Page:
5 Wee Heavy Beers that we love

So, fancy a go on the ol’ wee heavy? Here are five wee heavy beers that we absolutely love!

  1. Traquair House Ale (7.2%)- Brewed by Traquair House Brewery in Scotland, this Wee Heavy is known for its rich history and deep, complex flavours. It’s a classic example, offering a beautifully balanced profile of malt sweetness, dark fruit notes, and a touch of earthiness.
  2. Founders Backwoods Bastard (11.2%) – From Founders Brewing Co. in the United States, this beer takes the Wee Heavy style to another level by ageing it in bourbon barrels. The result is a beer with added layers of vanilla, oak, and bourbon to the traditional rich maltiness, making it a sought-after variant for those who enjoy barrel-aged beers.
  3. Belhaven Wee Heavy (6.5%) – A product of Belhaven Brewery, one of Scotland’s oldest and most respected breweries, this Wee Heavy is noted for its smooth malt flavours, hints of peat smoke, and a warming finish. It’s a quintessential Scottish ale that balances tradition with accessibility.
  4. McEwan’s Scotch Ale (8%) – Known for its rich and robust character, McEwan’s Scotch Ale is a classic Wee Heavy that offers a full-bodied experience with notes of caramel, toasted malt, and subtle fruitiness. Its deep amber hue and satisfying complexity have made it a favorite among fans of the style.
  5. Old Chub (8%) – Brewed by Oskar Blues Brewery in the United States, Old Chub is a modern take on the Wee Heavy style. It offers a bold malt profile with notes of chocolate, coffee, and a hint of smoke. Despite its American origins, Old Chub pays homage to the Scottish tradition with its rich flavours and hearty character.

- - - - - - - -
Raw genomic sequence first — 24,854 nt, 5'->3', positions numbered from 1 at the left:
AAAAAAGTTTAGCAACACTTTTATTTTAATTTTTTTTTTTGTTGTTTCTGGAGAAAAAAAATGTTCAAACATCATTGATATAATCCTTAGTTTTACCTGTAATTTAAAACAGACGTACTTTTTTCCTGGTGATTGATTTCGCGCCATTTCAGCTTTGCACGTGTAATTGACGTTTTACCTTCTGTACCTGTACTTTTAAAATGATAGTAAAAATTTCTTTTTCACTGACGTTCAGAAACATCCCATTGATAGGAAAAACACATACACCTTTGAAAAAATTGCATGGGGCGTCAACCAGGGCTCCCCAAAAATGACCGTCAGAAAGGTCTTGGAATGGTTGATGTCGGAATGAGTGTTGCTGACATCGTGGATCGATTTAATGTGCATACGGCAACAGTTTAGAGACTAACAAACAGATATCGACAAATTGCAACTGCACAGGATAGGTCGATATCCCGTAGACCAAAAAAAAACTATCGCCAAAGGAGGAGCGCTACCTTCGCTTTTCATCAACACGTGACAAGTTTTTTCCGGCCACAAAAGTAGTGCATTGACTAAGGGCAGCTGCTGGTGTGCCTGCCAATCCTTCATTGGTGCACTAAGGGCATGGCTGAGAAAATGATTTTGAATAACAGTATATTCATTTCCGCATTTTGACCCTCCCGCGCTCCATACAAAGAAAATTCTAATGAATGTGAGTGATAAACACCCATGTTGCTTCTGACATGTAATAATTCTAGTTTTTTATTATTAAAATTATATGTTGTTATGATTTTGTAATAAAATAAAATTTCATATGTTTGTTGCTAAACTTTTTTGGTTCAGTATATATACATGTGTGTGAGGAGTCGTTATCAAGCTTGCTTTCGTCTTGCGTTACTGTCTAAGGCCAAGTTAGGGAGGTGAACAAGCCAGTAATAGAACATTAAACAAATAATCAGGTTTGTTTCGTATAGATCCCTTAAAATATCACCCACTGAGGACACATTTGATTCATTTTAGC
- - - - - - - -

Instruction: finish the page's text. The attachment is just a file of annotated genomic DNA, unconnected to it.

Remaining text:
These beers represent a range of interpretations of the Wee Heavy style, from traditional Scottish brews to innovative American adaptations.

What is the difference between wee heavy and Scotch Ale?

The terms “Wee Heavy” and “Scotch Ale” are often used interchangeably to describe the same beer style.

However, the distinction, if any, comes down to tradition, naming conventions, and sometimes the specific characteristics brewers aim to highlight in their beers.

Historically, Scottish ales were categorised by their strength and price, using a shilling currency system (e.g., 60/-, 70/-, 80/-, etc.), with the stronger and more expensive beers being designated as “Wee Heavy” or “90/-” and above. This categorisation points to both “Wee Heavy” and “Scotch Ale”, referring to the upper end of the strength spectrum in Scottish brewing tradition.